Oct 20 2015
More than 50 years after JFK was shot and killed by Lee Harvey Oswald the majority of Americans believe that the assassination was part of a conspiracy. Recent Gallup polls show that 61% believe others were involved in the assassination, while 30% believe Oswald acted alone (in 2000 the numbers were 81% and 13% respectively).
This is despite the fact that the evidence overwhelmingly shows that Oswald acted alone, and there is no solid evidence of any conspiracy. What this reflects, in my opinion, is two things: the psychological allure of conspiracy theories, and the cottage industry of conspiracy theorists.
Whenever I discuss conspiracy theories I have to add this caveat about what I mean. Obviously there are real conspiracies in the world – whenever two or more people work together to commit a crime or do something nefarious, you have a conspiracy. “Conspiracy theories,” however, is short hand for a grand conspiracy, something that involves many people or powerful organizations working over long periods of time through vast networks of control.
Further, like many categories of proponents that skeptics tend to address (pseudoscientists, cranks, true-believers, deniers, etc.), conspiracy theorists are defined mainly by their behavior, the way that they construct their beliefs and arguments.
For example, the power of conspiracy thinking is that it is immune to refutation through evidence. Any lack of evidence was covered up. Any evidence against the conspiracy theory was planted. Anyone who mounts a convincing argument against the conspiracy is part of the conspiracy.
But the cornerstone of conspiracy thinking is anomaly hunting – their “evidence” for a conspiracy is largely apparent anomalies, things that don’t quite make sense at first blush. It’s actually easy to trump up apparent anomalies, because the world is complex and it’s difficult to explain any complex event down to the tiniest detail. Further, people are quirky individuals, and have their own complex motivations for doing things.
Why was there a man standing on the side of the road near where JFK was shot with an open umbrella, on a clear day? The behavior seems anomalous. Perhaps he was signalling the shooter. Unless you had some very specific historical information, you would never guess the real explanation.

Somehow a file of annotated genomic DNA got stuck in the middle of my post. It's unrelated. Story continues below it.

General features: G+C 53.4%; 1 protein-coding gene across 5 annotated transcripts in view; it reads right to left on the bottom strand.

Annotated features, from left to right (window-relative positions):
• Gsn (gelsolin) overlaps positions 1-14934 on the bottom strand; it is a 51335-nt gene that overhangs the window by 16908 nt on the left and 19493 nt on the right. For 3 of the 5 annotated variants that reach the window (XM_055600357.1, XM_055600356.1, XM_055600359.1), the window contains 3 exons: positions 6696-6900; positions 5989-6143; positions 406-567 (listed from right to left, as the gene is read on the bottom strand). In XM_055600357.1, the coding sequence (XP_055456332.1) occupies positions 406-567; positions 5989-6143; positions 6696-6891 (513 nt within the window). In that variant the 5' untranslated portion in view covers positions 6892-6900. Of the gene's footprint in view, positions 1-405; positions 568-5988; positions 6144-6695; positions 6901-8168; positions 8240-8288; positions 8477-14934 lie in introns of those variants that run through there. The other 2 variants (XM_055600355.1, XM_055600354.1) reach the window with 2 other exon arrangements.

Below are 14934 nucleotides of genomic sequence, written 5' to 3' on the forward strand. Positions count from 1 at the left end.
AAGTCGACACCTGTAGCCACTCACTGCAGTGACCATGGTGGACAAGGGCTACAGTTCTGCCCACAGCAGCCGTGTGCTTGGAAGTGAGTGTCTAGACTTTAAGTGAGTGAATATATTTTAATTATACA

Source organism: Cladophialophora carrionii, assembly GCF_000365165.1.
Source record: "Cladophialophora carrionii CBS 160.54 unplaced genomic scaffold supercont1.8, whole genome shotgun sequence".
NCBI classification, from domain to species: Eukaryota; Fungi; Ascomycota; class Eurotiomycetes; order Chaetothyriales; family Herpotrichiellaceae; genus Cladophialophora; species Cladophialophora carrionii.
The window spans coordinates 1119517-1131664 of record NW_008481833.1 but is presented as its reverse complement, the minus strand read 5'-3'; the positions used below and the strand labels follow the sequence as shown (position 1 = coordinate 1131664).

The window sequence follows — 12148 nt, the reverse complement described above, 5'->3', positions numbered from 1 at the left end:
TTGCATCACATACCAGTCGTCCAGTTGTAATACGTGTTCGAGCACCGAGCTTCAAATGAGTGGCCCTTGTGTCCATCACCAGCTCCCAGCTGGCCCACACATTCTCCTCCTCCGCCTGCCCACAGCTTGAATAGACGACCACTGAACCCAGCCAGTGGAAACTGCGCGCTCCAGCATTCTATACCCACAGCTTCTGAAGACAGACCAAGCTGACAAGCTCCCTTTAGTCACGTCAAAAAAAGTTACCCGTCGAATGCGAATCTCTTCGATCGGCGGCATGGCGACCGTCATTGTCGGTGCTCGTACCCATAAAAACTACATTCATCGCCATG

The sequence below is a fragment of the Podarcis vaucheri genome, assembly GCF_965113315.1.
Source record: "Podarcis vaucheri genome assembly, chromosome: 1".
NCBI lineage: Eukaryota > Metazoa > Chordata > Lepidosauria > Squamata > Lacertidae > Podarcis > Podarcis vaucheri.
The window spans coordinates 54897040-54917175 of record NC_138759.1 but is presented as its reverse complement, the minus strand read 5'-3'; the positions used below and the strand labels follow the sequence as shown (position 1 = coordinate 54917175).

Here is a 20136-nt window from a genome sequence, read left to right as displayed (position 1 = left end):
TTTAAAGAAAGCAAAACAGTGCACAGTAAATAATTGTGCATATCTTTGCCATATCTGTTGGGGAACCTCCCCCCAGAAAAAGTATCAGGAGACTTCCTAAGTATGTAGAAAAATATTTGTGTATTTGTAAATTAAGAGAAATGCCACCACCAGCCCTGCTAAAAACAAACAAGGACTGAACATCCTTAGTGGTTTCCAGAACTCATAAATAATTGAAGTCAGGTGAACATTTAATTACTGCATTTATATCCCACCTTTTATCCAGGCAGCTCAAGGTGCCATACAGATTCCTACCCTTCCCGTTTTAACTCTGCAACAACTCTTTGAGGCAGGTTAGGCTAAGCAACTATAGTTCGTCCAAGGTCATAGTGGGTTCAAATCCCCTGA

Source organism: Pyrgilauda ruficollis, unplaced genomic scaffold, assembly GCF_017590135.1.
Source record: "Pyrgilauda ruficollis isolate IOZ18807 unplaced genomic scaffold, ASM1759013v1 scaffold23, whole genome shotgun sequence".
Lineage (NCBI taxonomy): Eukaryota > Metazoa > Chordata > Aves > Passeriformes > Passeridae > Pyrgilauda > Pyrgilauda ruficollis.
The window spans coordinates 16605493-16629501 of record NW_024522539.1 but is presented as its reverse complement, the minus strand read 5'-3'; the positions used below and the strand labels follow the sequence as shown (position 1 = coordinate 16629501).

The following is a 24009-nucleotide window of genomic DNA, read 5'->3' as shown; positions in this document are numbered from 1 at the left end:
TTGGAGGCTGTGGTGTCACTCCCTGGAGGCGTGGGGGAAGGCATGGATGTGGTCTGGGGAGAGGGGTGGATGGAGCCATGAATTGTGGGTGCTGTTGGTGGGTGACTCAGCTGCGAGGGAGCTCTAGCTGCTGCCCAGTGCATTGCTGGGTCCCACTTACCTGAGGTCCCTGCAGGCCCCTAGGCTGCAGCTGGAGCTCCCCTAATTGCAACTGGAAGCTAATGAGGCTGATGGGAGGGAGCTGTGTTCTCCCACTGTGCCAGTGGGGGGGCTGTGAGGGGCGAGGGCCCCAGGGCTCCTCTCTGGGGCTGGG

One apparent anomaly that JFK conspiracy theorists have pointed to for years is the photo of Oswald prior to the shooting holding a Carcano rifle, the very one used in the assassination of JFK. This is a pretty solid piece of evidence that Oswald owned the gun used and was practicing with it. In fact, for your reference, the definitive analysis of the JFK assassination was Case Closed by Gerald Posner. In this book Posner actually analyses the case for Oswald, convincingly showing that Oswald as a lone shooter is the most consistent interpretation of all available evidence.
Because the photo is part of the evidence for Oswald as the shooter, conspiracy theories have tried to refute it by looking for anomalies in the photo. Further, if they could demonstrate that the photo was a fake, that would be real evidence for a conspiracy. Here is one example, but there are many. Essentially, these are non-experts shooting from the hip, looking for anything that seems odd to them.
Two of the main points made for the fake photo claim is that Oswald is standing at an odd angle, and the shadows are inconsistent. The shadow argument reminds me of conspiracy theory claims about the faked moon landing, arguing the shadows on the moon are inconsistent. The real problem is that it is difficult to imagine exactly how a three dimensional scene will be represented in a two dimensional image.
Now researchers at Dartmouth College have published a computer analysis of the photo. They created a 3-D reconstruction of the image, mainly using software called Blender. They created his skeleton, skin, distributed weight throughout the body, exactly duplicated his stance, and then calculated his center of gravity. They concluded that his center of gravity lies well within his base of support, so his stance was stable. In fact they then repeated the analysis with 1,000,000 perturbations (adjusting the weight and stance a bit to account for any errors in their reconstruction) and 99.99% of the reconstructions are stable.
While they were at it (reconstructing the photo) they also demonstrating that the shadows int he picture are consistent – they reconstructed the lighting and the camera angle, and reproduced the shadowing.
This analysis destroys the arguments of conspiracy theorists claiming it is a fake. Not only is the photo not evidence for a conspiracy, it is evidence supporting the case against Oswald.
What this episode demonstrates is that it can be very easy to generate the impression that there is something strange going on by hyping apparent anomalies, and then giving them (or just implying) a sinister interpretation. Throw enough crap at the wall, and many people will be left with the feeling that something odd must be going on (hence 60-80% of the American public think there is a JFK conspiracy).
Sometimes intrepid conspiracy theories will do what they present as a thorough analysis, but which is nothing more than working backwards from their conspiracy conclusion with a healthy dose of confirmation bias.
While “just asking questions” about apparent anomalies can be very quick, it can take an exhaustive effort to explain the apparent anomalies, and this is one more example. With the JFK assassination, every time researchers have performed a detailed analysis of one specific component of the conspiracy claims, they have found that the official explanation (Oswald as the lone gunman) turns out to be correct. We can now add the Oswald backyard photo to the pile.
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